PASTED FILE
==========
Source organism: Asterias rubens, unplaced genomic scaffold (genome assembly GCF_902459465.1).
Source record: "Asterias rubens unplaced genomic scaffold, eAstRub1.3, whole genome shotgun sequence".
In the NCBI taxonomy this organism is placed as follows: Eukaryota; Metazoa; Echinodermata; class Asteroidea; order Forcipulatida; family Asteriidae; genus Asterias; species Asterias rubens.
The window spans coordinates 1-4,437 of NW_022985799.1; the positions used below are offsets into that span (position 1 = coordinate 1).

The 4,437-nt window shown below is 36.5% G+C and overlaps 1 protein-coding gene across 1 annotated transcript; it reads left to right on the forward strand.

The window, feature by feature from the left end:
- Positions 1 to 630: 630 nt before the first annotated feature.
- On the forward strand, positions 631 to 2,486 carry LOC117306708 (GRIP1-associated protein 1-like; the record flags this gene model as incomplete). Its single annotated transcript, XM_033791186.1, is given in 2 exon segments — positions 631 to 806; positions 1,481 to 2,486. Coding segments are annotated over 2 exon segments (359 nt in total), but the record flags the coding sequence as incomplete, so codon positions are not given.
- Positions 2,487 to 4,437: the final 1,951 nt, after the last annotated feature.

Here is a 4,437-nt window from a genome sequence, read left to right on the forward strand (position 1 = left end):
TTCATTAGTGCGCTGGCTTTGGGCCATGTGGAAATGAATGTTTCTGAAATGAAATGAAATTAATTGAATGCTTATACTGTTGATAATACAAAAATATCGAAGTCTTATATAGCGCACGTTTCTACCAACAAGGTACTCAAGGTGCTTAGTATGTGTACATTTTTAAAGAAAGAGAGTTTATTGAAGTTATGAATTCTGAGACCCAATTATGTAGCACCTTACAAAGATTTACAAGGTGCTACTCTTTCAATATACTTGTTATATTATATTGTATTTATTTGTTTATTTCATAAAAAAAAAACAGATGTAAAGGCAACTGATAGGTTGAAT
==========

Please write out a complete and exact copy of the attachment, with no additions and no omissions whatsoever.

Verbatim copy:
Source organism: Asterias rubens, unplaced genomic scaffold (genome assembly GCF_902459465.1).
Source record: "Asterias rubens unplaced genomic scaffold, eAstRub1.3, whole genome shotgun sequence".
In the NCBI taxonomy this organism is placed as follows: Eukaryota; Metazoa; Echinodermata; class Asteroidea; order Forcipulatida; family Asteriidae; genus Asterias; species Asterias rubens.
The window spans coordinates 1-4,437 of NW_022985799.1; the positions used below are offsets into that span (position 1 = coordinate 1).

The 4,437-nt window shown below is 36.5% G+C and overlaps 1 protein-coding gene across 1 annotated transcript; it reads left to right on the forward strand.

The window, feature by feature from the left end:
- Positions 1 to 630: 630 nt before the first annotated feature.
- On the forward strand, positions 631 to 2,486 carry LOC117306708 (GRIP1-associated protein 1-like; the record flags this gene model as incomplete). Its single annotated transcript, XM_033791186.1, is given in 2 exon segments — positions 631 to 806; positions 1,481 to 2,486. Coding segments are annotated over 2 exon segments (359 nt in total), but the record flags the coding sequence as incomplete, so codon positions are not given.
- Positions 2,487 to 4,437: the final 1,951 nt, after the last annotated feature.

Here is a 4,437-nt window from a genome sequence, read left to right on the forward strand (position 1 = left end):
TTCATTAGTGCGCTGGCTTTGGGCCATGTGGAAATGAATGTTTCTGAAATGAAATGAAATTAATTGAATGCTTATACTGTTGATAATACAAAAATATCGAAGTCTTATATAGCGCACGTTTCTACCAACAAGGTACTCAAGGTGCTTAGTATGTGTACATTTTTAAAGAAAGAGAGTTTATTGAAGTTATGAATTCTGAGACCCAATTATGTAGCACCTTACAAAGATTTACAAGGTGCTACTCTTTCAATATACTTGTTATATTATATTGTATTTATTTGTTTATTTCATAAAAAAAAAACAGATGTAAAGGCAACTGATAGGTTGAAT